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Lease Breaks – A guide for landlords

Lease Break

lease break melbourne

Having a tenant break their lease can be quite stressful for landlords – but it’s not all bad news.

The first thing to note is that it’s probably also quite a stressful time for the tenants. Chances are they had always planned to see out their full lease term but things can happen and situations can change in people’s lives.

The most common reasons tenants break their lease are:

  • Relationship break ups
  • Family expansion (kids, family members moving in, etc.)
  • Job loss
  • Buying a house
  • Relocating interstate/overseas

The Residential Tenancies Act is clear about the rights and responsibilities of tenants and landlords when a tenancy ends before the lease expires.

Although there is no specific “Lease Break” fee outlined in the Act, as a landlord you are entitled to seek compensation for any financial loss you suffer by the tenant ending their lease early. The compensation you may seek is outlined as follows:

  • Rent – Your tenant is responsible to continue paying their rent until a new suitable tenant is found and begins their lease.
  • Advertising –  Because you will need to re-advertise your property, you are entitled to seek compensation for your advertising costs.
  • Pro Rata Letting Fee – If you engaged a Property Manager to lease your property, they will charge a fee for their service. Your tenant is responsible to pay a pro-rata amount of the letting fee charged by your agent. It’s calculated based on the time left on the lease. Eg: If your tenant is on a 12 month lease and breaks their lease after 8 months, they would be responsible to pay 4 months of the leasing fee.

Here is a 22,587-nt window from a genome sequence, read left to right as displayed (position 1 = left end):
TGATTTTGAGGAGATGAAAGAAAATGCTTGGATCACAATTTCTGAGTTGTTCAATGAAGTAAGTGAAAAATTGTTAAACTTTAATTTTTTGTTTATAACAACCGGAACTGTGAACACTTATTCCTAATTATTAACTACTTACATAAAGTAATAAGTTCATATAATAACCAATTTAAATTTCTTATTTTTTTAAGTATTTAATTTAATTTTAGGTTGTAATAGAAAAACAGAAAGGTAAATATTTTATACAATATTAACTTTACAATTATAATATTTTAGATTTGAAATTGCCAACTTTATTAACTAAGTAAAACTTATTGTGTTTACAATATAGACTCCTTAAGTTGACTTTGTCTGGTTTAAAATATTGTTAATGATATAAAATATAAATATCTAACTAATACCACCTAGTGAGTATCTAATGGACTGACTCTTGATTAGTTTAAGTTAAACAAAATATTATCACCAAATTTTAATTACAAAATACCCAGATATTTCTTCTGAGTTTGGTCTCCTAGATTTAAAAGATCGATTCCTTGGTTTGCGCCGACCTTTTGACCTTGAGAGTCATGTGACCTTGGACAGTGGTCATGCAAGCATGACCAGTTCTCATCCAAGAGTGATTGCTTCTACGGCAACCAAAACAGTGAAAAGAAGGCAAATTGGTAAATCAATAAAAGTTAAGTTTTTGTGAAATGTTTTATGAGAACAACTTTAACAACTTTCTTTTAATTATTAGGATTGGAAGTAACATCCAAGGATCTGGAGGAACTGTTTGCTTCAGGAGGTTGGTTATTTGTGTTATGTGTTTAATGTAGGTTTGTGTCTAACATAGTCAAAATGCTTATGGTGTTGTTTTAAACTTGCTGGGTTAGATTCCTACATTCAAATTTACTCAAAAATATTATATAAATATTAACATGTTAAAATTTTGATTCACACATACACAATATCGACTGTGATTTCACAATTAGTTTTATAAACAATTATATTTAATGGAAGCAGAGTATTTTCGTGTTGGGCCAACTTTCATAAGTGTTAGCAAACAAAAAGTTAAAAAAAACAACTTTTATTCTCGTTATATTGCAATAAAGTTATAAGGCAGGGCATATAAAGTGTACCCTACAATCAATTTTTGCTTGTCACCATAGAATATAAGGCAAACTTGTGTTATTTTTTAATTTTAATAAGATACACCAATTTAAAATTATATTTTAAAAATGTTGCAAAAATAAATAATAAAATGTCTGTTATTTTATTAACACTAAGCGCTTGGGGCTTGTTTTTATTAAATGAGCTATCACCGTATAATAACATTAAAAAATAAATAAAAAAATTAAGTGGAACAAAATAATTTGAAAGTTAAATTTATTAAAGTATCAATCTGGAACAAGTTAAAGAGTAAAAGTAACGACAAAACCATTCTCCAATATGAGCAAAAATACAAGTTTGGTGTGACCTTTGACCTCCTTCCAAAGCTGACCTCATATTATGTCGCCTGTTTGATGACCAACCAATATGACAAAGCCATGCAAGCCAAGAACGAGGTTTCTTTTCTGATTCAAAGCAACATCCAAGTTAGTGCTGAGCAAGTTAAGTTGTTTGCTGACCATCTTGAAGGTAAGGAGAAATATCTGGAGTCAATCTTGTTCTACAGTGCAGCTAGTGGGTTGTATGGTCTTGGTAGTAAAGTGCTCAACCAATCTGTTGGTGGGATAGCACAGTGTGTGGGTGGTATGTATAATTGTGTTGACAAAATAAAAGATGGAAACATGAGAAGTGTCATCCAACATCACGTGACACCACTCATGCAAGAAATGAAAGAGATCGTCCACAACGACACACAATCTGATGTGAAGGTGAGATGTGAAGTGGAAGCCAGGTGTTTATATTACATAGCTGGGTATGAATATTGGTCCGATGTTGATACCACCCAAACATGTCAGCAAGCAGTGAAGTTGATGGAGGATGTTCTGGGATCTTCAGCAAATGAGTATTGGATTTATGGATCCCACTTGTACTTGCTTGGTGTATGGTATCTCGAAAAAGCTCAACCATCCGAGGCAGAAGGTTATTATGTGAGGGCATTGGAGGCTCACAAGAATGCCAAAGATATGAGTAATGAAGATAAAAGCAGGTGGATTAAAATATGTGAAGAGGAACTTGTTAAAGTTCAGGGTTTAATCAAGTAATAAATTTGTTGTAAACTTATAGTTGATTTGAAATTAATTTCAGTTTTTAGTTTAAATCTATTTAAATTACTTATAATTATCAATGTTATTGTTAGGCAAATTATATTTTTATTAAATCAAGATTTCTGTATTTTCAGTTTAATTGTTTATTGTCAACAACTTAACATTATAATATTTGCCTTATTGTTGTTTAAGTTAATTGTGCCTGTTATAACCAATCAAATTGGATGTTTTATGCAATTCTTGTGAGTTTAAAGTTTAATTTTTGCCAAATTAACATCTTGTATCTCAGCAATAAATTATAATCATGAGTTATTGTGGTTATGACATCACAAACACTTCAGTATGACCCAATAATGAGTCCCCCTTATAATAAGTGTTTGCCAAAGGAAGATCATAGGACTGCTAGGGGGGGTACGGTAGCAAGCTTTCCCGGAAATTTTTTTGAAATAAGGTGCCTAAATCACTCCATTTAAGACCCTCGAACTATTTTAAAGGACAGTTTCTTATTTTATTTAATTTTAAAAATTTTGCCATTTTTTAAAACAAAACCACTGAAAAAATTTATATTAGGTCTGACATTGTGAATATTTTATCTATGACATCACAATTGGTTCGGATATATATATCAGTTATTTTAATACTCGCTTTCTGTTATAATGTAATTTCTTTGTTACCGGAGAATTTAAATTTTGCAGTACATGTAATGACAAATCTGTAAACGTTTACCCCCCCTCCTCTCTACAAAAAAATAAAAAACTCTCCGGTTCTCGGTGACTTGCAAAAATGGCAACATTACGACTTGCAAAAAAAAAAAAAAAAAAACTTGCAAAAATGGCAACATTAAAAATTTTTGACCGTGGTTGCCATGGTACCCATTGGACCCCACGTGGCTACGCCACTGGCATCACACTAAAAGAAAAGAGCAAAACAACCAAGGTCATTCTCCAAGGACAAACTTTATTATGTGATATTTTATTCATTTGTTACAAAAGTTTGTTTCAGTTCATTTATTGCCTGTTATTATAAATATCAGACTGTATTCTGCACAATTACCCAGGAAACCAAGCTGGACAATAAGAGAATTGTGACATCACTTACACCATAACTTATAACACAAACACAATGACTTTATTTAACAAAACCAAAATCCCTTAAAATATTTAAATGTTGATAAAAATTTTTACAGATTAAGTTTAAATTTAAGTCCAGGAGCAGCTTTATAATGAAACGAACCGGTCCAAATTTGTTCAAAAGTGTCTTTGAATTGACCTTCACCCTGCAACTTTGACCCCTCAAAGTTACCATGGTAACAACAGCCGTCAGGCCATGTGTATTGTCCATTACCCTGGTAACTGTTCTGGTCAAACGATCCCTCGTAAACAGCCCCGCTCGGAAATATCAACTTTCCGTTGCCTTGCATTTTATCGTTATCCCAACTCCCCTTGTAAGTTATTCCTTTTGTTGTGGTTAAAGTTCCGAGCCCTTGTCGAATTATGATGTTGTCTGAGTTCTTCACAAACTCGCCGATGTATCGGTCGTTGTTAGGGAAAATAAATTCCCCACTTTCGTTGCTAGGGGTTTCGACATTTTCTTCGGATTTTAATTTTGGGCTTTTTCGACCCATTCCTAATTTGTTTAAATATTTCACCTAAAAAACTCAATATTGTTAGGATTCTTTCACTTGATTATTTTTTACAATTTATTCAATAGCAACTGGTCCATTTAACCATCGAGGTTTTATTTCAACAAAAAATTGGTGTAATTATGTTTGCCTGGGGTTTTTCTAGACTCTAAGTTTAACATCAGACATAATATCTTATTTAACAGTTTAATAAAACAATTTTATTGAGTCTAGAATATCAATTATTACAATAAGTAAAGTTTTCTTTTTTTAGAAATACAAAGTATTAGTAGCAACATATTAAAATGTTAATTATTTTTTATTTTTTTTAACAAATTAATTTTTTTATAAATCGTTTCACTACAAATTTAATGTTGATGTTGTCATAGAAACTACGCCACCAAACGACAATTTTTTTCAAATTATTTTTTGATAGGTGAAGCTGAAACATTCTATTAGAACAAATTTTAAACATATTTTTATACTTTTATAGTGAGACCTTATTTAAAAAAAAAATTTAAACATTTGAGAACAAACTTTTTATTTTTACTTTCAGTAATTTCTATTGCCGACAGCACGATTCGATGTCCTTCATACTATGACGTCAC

Pro rata letting fee

If you own a rental property or you’re working with a property management company, understanding how pro rata letting fees work can help you better grasp your potential expenses and how your property manager is compensated.

Whether your leasing the property yourself or through an agency, it’s vital that all fee’s and charges are clearly outlined in the original lease agreement. This will avoid any uncomfortable situations should a lease break occur.

The Act also states that as a landlord, you must try and minimise any rental loss the tenant is facing. Here’s a quick guide for you to ensure you don’t have the tenants taking action against you for taking too long to lease the property.

  • Re-advertise the property as quickly as possible.
  • Increasing the rent is frowned upon by VCAT members, even if it’s towards the end of the lease period. This can be seen as you trying to take advantage of the situation.
  • Hold regular open for inspections and make sure you keep all dates/times on file.
  • Do not feel forced to approve an applicant you are not happy with. Although you are required to try find a new tenant as quickly as possible, you still have the right to find a tenant who you are happy with and meets your standards. To protect yourself, it’s important that you keep all applications and notes as to why they were not approved.
  • You should look at the lease break as any other vacancy in terms of reducing the price if its taking too long to lease. If you have to reduce the price, you should negotiate for the tenants to pay the difference between any reduced rate for the remainder of their lease. It may make better financial sense for them to pay $10/$20pw for a couple of months instead of the full rent for a few weeks.

Keep these in mind if your tenants break their lease. You may not be able to make them stay to the end of the lease but understanding your rights and responsibilities will make sure the tenancy ends smoothly and you’re not out of pocket.

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